Since 1763 the name 'Russborough' has been synonymous with collecting and dealing in fine art. In the closing decades of the last century the historic town of Port Hope has become home to Lord Russborough's Annex, which specialises in an individual mix of antique maps, paintings and prints.

While Lord Russborough's Annex features a great
many works of museum calibre, we also offer a wonderful selection of prints priced at under $100.

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An extract of our prints currently available:

A false alarm on the road to Gretna
One mile from Gretna


For all those who have been in love and wished that they could run away together,
defying the world around them regardless of the consequences..... These are the
consummate prints of elopement.

false alarm Gretna _web mile from Gretna_web

A beautiful and delicately hand-tinted pair of original aquatint engravings, depicting
the trials of elopement for a young woman and her lover.

REEVE  after  C.B. NEWHOUSE,                                            Click titles for enlargements

1. A FALSE ALARM ON THE ROAD TO GRETNA -  'tis only the mail.  R. Reeves [sic]
2. ONE MILE FROM GRETNA  - Our Governor in sight - with a screw loose !
R.G. Reeve [sic]                                          

Original 19th. century hand - coloured Aquatint engravings by Richard Reeve & Richard
Gilson Reeve[s] after paintings by Charles B. Newhouse, published by B. Moss & Co.

1: 10 7/8 x 16 ¼"  (27.6 x 41.2 cm.)          2: 11¼ x 16" (28.6 x 40.7 cm) excluding letters.

Ref. LK1a&b/ LLNpr/e.andn > DAOL pr                 PRICE CODE  E                           Click here for price codes

These descriptions are abreviated, the full story is available with the purchase of these fine images.

The unpretentious little village of Gretna Green located one mile inside the boarders of Scotland on the historic coaching road between London and Edinburgh, and as such, was the goal of enterprising runaway couples from England. Under a more liberal Scottish law that existed before 1856, all that was needed to constitute legal marriage was a solemn declaration of willingness, before two witnesses: residential qualifications were not necessary. The enterprising blacksmith at Gretna Green, for a consideration of course, would hastily perform the rough and ready formalities. He did rather well with his sideline, joining over 1,000 in wedlock in front of his anvil. Once the word got about of the lucrative trade, the Innkeeper of the Toll Inn decided that he too should get a piece of the action, over and above his tariff for lodgings, performing an 'all in' package for some 1,300 in six years...........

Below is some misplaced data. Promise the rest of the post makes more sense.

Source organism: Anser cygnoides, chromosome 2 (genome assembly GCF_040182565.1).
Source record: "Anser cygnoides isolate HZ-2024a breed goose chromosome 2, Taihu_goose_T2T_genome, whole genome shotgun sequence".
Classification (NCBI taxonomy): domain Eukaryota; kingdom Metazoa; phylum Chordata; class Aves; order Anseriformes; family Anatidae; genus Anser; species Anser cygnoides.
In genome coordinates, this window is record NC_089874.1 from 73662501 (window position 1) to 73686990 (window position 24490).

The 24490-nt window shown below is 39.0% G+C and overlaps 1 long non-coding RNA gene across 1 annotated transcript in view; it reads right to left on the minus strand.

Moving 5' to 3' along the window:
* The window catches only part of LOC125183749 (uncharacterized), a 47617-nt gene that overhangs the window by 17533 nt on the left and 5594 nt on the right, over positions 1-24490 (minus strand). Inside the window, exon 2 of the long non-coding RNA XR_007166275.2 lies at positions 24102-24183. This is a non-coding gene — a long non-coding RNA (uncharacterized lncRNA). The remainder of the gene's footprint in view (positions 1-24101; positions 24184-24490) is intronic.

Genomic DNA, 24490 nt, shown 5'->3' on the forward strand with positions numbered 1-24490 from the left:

1. A False Alarm: Witness the consternation of the young heiress during a hasty change of horses at a coaching inn (The artist's name is on the sign board). Seated in her lover's Phæton, when the noise of approaching hooves, the snorting of the straining horses, the chink of metal harness and wheels is suddenly upon them. From behind the stable appears the York to Edinburgh mail coach. It passes without stopping.... Fortunately a false alarm ! but enough to make the bosom of the would-be-bride heave with stress and emotion........

2. One mile from Gretna: A speeding Phæton carries a love-matched, eloping couple across the Scottish border to their unsanctioned, if not illicit, wedding destination; when atop a recently crossed hill, their traveling companions and witnesses espy a coach-and-four. Through his spyglass he recognizes the figure of a pursuing parent alighting from the stopped coach. The beau, grasping the hand of his anxious would-be-bride, stands up to offer a purse of coin as an extra incentive to the postillions to urge the horses that last mile to the village. It will be nip and tuck to have the smithy or the innkeeper to conduct an anvil ceremony, but wait ! Hope is at hand, ........

In this condition, these are a fine investment quality pair, and should not be confused with modern restrikes or the 1845 Fores set of 16 Newhouse Roadsters.